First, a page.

There are multiple barriers to accessing formal healthcare and unfortunately these are likely to fall most on the poorest, who, in the majority of cases, are those most likely to have malaria [19]. These barriers include perceived quality of care [20], lack of knowledge [21, 22], distance from health services [23], transport costs, treatment costs [22, 24], difficulties in finding care for other children if the parent or guardian accesses care, opportunity costs (which may make up the majority of formal healthcare episode costs to the family) and, sometimes, difficulties for mothers in getting permission and funds to attend health centres [2528]. Even where drugs are not subsidized, the indirect costs of care exceed the direct costs [29]; free drugs do not solve this problem. Local conceptualization of disease also affects the decision to use formal healthcare [3032].

Most of those who are given an antimalarial do not have malaria

There is now good evidence from across Africa and increasingly from Asia that, in most formal healthcare settings where ACT are provided, a substantial proportion, and often the majority of antimalarials are given to children and adults who have no parasites and, therefore, do not have malaria [33, 34]. This is also likely to be true in the informal sector. In low-transmission settings, as little as 1% of those given an antimalarial actually have parasites and even in high transmission settings the majority of those given an antimalarial do not have parasites [35]. This has been found to be more of a problem in adults than children although data are sparse. The problem of over-diagnosis is, therefore, likely to increase as malaria incidence declines. It is not just a problem for malaria; significant bacterial causes of fever are likely to be missed [36]. Where microscopy is available it usually only has a limited impact on treatment decisions [33, 34]. Several studies demonstrate that those with a positive slide are almost inevitably given an antimalarial and those with negative slides are also in half or more of cases given an antimalarial, which raises interesting questions as to why the slide was requested in the first place. Providing rapid diagnostic tests (RDT) for malaria has been shown to have limited impact [33, 35], although in some situations, where prolonged training was provided or significant supervision is available, it can trigger a change in prescribing practice. The reasons for over-diagnosis of malaria are multifaceted, and any attempts to change practice will have to take this into account [37]. Designing strategies to address this is not made easier by the fact that national and WHO guidance on this subject remain ambiguous, essentially supporting a policy of testing for malaria in young children, but providing antimalarial treatment regardless of the test result if the clinician suspects malaria. Since clinicians almost always have these suspicions, the outcome is inevitable.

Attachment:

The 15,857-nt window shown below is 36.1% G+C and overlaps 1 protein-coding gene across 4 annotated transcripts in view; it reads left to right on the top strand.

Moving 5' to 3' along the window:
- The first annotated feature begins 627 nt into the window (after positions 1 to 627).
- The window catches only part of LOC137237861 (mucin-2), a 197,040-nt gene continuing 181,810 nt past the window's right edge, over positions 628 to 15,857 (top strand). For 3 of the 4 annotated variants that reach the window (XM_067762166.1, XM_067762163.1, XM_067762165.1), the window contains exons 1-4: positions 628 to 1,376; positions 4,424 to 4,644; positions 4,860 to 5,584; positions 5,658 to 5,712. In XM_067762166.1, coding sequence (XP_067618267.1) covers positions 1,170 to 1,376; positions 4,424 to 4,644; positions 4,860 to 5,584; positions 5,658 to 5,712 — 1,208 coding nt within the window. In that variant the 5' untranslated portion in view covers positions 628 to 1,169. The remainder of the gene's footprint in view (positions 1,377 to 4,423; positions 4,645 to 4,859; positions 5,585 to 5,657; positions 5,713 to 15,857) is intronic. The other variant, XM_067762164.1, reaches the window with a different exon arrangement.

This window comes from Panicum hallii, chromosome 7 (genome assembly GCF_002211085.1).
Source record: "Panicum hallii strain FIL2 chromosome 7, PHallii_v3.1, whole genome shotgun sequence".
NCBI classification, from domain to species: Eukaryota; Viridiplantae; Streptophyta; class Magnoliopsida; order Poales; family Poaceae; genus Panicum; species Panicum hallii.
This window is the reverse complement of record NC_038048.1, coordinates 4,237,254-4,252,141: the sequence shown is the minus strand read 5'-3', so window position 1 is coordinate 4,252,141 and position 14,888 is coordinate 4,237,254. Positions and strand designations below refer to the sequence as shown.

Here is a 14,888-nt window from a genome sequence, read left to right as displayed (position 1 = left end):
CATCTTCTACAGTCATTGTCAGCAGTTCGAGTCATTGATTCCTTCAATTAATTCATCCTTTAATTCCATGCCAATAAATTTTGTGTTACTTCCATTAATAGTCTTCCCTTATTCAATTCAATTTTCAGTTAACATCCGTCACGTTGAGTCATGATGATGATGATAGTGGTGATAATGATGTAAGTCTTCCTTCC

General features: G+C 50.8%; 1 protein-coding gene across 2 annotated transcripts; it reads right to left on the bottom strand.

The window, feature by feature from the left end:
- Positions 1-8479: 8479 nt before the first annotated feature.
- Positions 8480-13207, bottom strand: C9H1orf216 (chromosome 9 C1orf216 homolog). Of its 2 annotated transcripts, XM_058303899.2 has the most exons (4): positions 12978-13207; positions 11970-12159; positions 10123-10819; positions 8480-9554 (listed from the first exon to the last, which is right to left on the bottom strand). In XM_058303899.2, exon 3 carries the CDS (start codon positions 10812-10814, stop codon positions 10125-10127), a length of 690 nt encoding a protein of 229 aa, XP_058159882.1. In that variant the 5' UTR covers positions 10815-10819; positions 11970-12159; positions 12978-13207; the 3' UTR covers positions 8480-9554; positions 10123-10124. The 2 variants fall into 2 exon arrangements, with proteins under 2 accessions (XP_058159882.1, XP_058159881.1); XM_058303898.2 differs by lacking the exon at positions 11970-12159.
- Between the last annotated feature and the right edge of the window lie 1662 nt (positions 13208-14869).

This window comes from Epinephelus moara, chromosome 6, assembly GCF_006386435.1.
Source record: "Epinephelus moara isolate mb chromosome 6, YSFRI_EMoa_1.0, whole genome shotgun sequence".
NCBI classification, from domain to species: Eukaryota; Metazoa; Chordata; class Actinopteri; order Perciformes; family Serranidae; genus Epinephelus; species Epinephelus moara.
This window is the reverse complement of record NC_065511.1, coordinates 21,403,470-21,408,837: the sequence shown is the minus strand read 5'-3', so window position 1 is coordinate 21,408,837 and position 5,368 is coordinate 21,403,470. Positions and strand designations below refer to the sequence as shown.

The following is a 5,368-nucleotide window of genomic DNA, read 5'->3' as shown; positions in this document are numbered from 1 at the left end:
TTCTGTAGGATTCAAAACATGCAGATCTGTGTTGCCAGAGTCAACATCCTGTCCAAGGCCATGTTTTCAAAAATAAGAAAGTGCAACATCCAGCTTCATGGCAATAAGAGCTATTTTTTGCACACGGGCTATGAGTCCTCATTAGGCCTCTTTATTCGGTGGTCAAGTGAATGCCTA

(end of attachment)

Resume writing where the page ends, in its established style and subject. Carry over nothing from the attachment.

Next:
The problem of fake drugs

Sub-standard drugs, including antimalarials, are widespread in Africa and Asia. Completely fake drugs are rare where drugs are cheap. ACTs have a much higher retail value than older monotherapies, so the difference in the cost of manufacturing a fake drug and purchase cost provides potential for considerable profits. Fake artesunate is now widespread in South-East Asia, with studies in some countries reporting the majority of artemisinin drugs being fakes [38]. Counterfeit drugs have already penetrated the African market to some degree at least [39]. The fakes are highly sophisticated, including convincing packaging, holograms and marketing, and represent a major technical and law-enforcement challenge [40]. Every malaria patient treated with fake ACT is in danger of progressing to severe illness and in some cases of dying. On the wider scale, if fake artemisinins penetrate the market to a great degree, they may precipitate a collapse of confidence in ACT. Currently, the only thing that prevents this becoming a major public health tragedy in Africa is the relatively high cost of fake ACT, which make it unaffordable to the poorest, who are the group with the highest risk of true malaria. Increasingly sophisticated methods of detecting fake drugs are a major step in the right direction, but will only be effective when linked to a functioning drug-control system and legal sanctions that have a realistic chance of being applied.

Costs, price and the private market